Calibrating the relationship between mouseX and mouseY to ellipses using P3D


I'm having a problem with calibrating the relationship between mouseX and mouseY to ellipses that I'm using as buttons with P3D.

If I draw an ellipse in the center of the screen (500, 500) and then move the mouse over the center of the ellipse it returns the mouseX as 500 as expected, yet the mouseY is at 470.

I'm assuming this has something to do with perspective in 3D distorting the relationship.

Does anyone have any tips on how to align shapes with the mouse position while using P3D?

Thank you, Matthew

(Please note the code below is a simplified version of what I'm doing. The actual Processing sketch places 100 geolocated ellipses on a map)

void setup() {

  size(1000, 1000, P3D);

void draw() {
  println("x = " + mouseX);
  println("y = " + mouseY);
  if (dist(mouseX, mouseY, width/2, height/2) < 20/2) {
  } else {
  ellipse(width/2, height/2, 20, 20);



  • Please edit your post and format your code:

    I can't replicate your problem -- when I run your sketch and center the mouse over the circle, it reads x=500 y=500 in the console.

  • I think that P3D reverses the y axis, possibly :-S

    Do you need 3D if not use P2D instead

  • edited October 2017

    Hi @jeremydouglas and @quark ,

    Thanks for your responses. I ran the Processing sketch on my other computer and it worked perfectly, so there must be something wrong with the laptop I was originally working on. The problem occurs when using both P2D and P3D, yet works fine with the default renderer.

    The laptop presenting the problem has the following system:
    - OS: Windows 10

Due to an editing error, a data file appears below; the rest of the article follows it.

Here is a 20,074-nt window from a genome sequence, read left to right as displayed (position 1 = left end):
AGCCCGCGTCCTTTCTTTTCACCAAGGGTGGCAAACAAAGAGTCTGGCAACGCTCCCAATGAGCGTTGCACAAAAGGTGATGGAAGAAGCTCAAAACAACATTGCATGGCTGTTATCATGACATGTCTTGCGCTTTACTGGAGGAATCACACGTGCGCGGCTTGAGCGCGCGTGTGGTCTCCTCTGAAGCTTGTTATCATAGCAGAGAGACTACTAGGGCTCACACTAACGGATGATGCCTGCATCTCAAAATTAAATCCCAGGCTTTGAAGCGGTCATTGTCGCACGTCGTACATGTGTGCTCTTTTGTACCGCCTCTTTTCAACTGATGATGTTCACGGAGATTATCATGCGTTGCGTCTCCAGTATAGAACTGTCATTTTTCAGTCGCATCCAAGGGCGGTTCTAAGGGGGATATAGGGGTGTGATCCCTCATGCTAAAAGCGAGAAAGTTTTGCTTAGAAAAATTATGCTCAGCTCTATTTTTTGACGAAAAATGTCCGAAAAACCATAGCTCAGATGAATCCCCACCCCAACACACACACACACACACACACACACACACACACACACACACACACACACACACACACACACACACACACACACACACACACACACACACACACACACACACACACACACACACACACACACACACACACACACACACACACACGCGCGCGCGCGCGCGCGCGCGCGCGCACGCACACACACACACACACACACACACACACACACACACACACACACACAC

- OS Version: 10.0.15063
    - OS Build: 15063
    - System Manufacturer: Dell Inc.
    - System Model: XPS 15 9550
    - System Type: x64-based PC
    - Processor: Intel(R) Core(TM) i7-6700HQ CPU @ 2.60GHz, 2601 Mhz, 4 Core(s), 8 Logical Processor(s)
    - Graphics: Intel(R) HD Graphics 530
    - Graphics: NVIDIA GeForce GTX 960M

    The problem is partially solved as I can just continue to work on my other computer. However, longterm it would be good to be able to work on the Dell laptop.

    Thank you,

  • Make sure you have the latest updates for the graphics card and OpenGL drivers on your laptop

  • Hi @quark, I've updated both my NVIDIA and Intel graphics drivers. However the problem still persists.

    The OpenGL version on my laptop is 4.4. The OpenGL website says there is a version 4.6 available, yet the updates must be downloaded through the video card driver websites, which I've already done.

    Anyway, should I re-categorise this post as it's not really about the code anymore?


  • Hi, sorry if this is irrelevant or too late, but @quark, do we have any cases where P3D reverses the Y axis? i'm loading some 3D files from a game (project CARS) and they show upside down (car bonnet is down and car bottom is up), so it's really like that i'm not doing something wrong? does it have to do with the openGL handedness? (right handed)

  • If you check this example, it seems the Y positive axis is down which would agree with your observation.


    import peasy.*;
    final int len=5;
    int px, py;
    PeasyCam cam;
    void setup() {
      size(1600, 900, P3D);
      cam = new PeasyCam(this, 100);
    void draw() {
      translate(-width/2, 0, -height/2); 
      drawGrid(width/50, 50, 50, 1);
      translate(px, py);  
      drawAxis(100, 60, 20);
    // -------------------------------------------------------
    void drawAxis(float len1, float len2, float len3) {
      stroke(255, 0, 0);  //RED
      line(0, 0, 0, len1, 0, 0);
      stroke(0, 255, 0);  //GREEN
      line(0, 0, 0, 0, len2, 0);
      stroke(0, 0, 255);  //BLUE
      line(0, 0, 0, 0, 0, len3);
    // -------------------------------------------------------
    // @Args:  Plane: 0=YZ  1=XZ  2=XY 
    void drawGrid(int size, int w, int h, int plane) {
      if (plane == 0) stroke(255, 0, 0);
      if (plane == 1) stroke(0, 255, 0);
      if (plane == 2) stroke(0, 0, 255);
      int total = w * h;
      int tw = w * size;
      int th = h * size;
      for (int i = 0; i < total; i++) {
        int x = (i % w) * size;
        int y = (i / w) * size;
        if (plane == 0) {
          vertex(0, x, 0);
          vertex(0, x, th);
          vertex(0, 0, y);
          vertex(0, tw, y);
        if (plane == 1) {
          vertex(x, 0, 0);
          vertex(x, 0, th);
          vertex(0, 0, y);
          vertex(tw, 0, y);
        if (plane == 2) {
          vertex(x, 0, 0);
          vertex(x, th, 0);
          vertex(0, y, 0);
          vertex(tw, y, 0);
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